Look around at houses these days and something might jump out - there’s a lot of shiny roofs!
By the end of 2016 in the U.S., over 1 million homes had solar panels, with four times as many installed that year compared to just four years earlier.
But if you don’t own the roof over your head, or can’t afford this kind of upgrade, are you left out of the solar energy revolution?
Hey, I’m Talia.
Author William Gibson once said “The future is already here.
It's just not evenly distributed yet”.
That’s kind of like solar today.
Turning light into usable energy isn’t new - living things have been doing it for like, billions of years.
Humans joined the light harvesting game about a hundred years ago, when we discovered that materials like silicon produce electricity when you shine light on them.
This led engineers to invent useful things that turn light into electrical signals, from digital cameras, to of course, solar cells.
Thanks to the steady march of innovation, solar panels are getting cheaper and cheaper.
In the US, we paid a quarter as much to get the same amount of solar power in 2017 as we did in 2009.
People choose solar power for different reasons.
Some want to pay less for electricity.
Others want to decrease the amount of CO2 they’re personally responsible for releasing.
Some just want to live as independently as possible.
You might say solar is making the near future better faster cheaper - sign me up, RIGHT?!!
But not everyone can get solar power, because installing solar panels at home can be expensive: in 2018, it cost an average of $20,000.
Through tax rebates and lower utility bills, you miiight make that back in about 20 years… that is, if you’re going to live in the same home for decades, if you’re eligible for those paybacks and, if your utility doesn’t tack on extra fees.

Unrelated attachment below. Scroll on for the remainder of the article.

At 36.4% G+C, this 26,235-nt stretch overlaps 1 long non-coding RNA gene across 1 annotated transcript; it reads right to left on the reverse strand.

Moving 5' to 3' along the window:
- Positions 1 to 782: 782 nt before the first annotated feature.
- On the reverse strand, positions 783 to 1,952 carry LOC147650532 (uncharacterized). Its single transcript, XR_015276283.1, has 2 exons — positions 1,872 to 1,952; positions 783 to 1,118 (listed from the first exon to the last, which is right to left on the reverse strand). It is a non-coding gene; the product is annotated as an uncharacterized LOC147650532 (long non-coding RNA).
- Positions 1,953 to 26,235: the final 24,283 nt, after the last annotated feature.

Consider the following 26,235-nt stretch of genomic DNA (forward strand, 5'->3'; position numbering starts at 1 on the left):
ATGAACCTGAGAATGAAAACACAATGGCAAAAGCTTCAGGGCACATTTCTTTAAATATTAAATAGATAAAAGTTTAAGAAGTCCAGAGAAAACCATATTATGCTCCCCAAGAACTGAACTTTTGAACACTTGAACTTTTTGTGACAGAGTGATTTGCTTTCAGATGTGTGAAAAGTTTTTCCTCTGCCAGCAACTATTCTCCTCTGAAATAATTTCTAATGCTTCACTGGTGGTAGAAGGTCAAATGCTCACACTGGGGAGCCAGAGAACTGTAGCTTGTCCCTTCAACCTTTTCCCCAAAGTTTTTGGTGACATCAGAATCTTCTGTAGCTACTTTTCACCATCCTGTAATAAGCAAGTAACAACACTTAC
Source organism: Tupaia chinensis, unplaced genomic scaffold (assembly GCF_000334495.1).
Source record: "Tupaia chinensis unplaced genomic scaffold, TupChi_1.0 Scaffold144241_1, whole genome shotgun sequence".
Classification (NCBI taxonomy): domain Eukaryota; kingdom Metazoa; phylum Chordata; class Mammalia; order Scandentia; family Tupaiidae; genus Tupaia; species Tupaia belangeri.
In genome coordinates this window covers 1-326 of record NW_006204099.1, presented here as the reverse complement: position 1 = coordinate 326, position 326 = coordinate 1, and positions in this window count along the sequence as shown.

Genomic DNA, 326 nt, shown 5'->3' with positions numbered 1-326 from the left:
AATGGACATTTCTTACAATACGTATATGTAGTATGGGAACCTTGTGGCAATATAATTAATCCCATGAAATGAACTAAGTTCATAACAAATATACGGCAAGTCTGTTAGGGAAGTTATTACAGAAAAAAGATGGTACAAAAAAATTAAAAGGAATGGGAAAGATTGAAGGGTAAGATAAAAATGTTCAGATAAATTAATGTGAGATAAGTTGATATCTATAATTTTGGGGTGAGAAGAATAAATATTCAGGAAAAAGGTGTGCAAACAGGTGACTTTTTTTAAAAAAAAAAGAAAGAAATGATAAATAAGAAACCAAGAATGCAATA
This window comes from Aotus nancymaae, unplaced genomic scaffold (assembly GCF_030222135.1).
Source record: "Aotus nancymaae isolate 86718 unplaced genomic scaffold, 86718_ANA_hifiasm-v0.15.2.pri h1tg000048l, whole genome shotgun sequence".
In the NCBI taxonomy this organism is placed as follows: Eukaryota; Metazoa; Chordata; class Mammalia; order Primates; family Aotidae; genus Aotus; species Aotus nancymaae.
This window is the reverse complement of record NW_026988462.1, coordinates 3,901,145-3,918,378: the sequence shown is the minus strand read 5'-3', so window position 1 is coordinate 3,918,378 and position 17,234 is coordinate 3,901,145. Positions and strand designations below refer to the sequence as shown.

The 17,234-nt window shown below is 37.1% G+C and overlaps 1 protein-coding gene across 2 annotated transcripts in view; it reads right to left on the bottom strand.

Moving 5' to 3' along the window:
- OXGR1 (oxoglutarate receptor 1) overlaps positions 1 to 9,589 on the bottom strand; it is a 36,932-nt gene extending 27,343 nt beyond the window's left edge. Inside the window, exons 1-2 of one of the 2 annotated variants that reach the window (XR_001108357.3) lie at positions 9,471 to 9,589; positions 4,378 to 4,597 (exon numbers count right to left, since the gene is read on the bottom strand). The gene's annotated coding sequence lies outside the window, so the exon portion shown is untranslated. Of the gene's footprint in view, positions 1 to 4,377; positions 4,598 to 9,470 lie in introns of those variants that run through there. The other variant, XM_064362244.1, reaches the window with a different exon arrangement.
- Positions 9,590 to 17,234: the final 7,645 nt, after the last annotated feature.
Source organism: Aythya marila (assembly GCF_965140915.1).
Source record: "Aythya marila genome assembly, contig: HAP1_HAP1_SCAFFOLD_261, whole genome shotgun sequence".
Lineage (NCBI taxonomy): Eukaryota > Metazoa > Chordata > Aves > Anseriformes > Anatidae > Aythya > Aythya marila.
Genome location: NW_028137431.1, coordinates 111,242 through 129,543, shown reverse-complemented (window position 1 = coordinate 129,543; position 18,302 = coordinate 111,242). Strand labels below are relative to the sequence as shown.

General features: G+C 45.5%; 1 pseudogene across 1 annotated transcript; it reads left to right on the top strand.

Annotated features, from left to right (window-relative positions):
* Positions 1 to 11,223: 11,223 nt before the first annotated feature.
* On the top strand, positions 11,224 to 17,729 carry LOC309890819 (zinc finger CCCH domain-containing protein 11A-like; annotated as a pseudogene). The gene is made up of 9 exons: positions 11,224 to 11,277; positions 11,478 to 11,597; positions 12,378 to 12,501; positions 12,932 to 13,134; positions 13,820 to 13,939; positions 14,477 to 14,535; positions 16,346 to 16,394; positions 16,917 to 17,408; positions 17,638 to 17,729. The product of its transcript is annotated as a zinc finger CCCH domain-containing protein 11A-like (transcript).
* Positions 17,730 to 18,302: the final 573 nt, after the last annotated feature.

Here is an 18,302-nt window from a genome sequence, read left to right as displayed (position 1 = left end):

Let’s be honest, even if we wanted solar panels of our own, most of us don’t have 20 thousand just lying around.
And even if you have the extra cash, it may take some convincing to get your condo board or homeowners association to let you install solar panels.
Or maybe you rent, and the decision isn’t even up to you.
This means lots of people, no matter their income, don’t get to choose the sort of energy they want to use.
So communities, non-profits, entrepreneurs and governments are creating a new way: shared solar.
That includes solar “gardens”.
These banks of solar panels add electricity to the grid.
Residents or businesses can chip in to help install panels that provide renewable power to all.
In exchange, those residents or businesses get a cheaper electricity bill.
But solar gardens still require spending money now to save money later.
So more US states are pushing utilities to let customers pay a little extra get electricity that’s generated in a shared solar array.
More places are finding it makes sense to offer housing options that provide both lower rent AND lower electricity bills.
Cities in Texas and Colorado are installing solar panels in places where they provide electricity to affordable housing communities.
And in California, all new buildings must have at least a portion of their roof space available for solar panels.
Also, around the world, communities that never had electricity before are finding solar is getting them up and running faster than imagined.
In a remote village in eastern India, a bank of batteries charged by solar panels, gave residents access to LED lighting and a place to charge their phones.
Bringing less expensive electricity to a community literally em-powers the people and the economy, raising productivity and opportunity.
Shared solar is starting to show us that renewable electricity is something that everyone can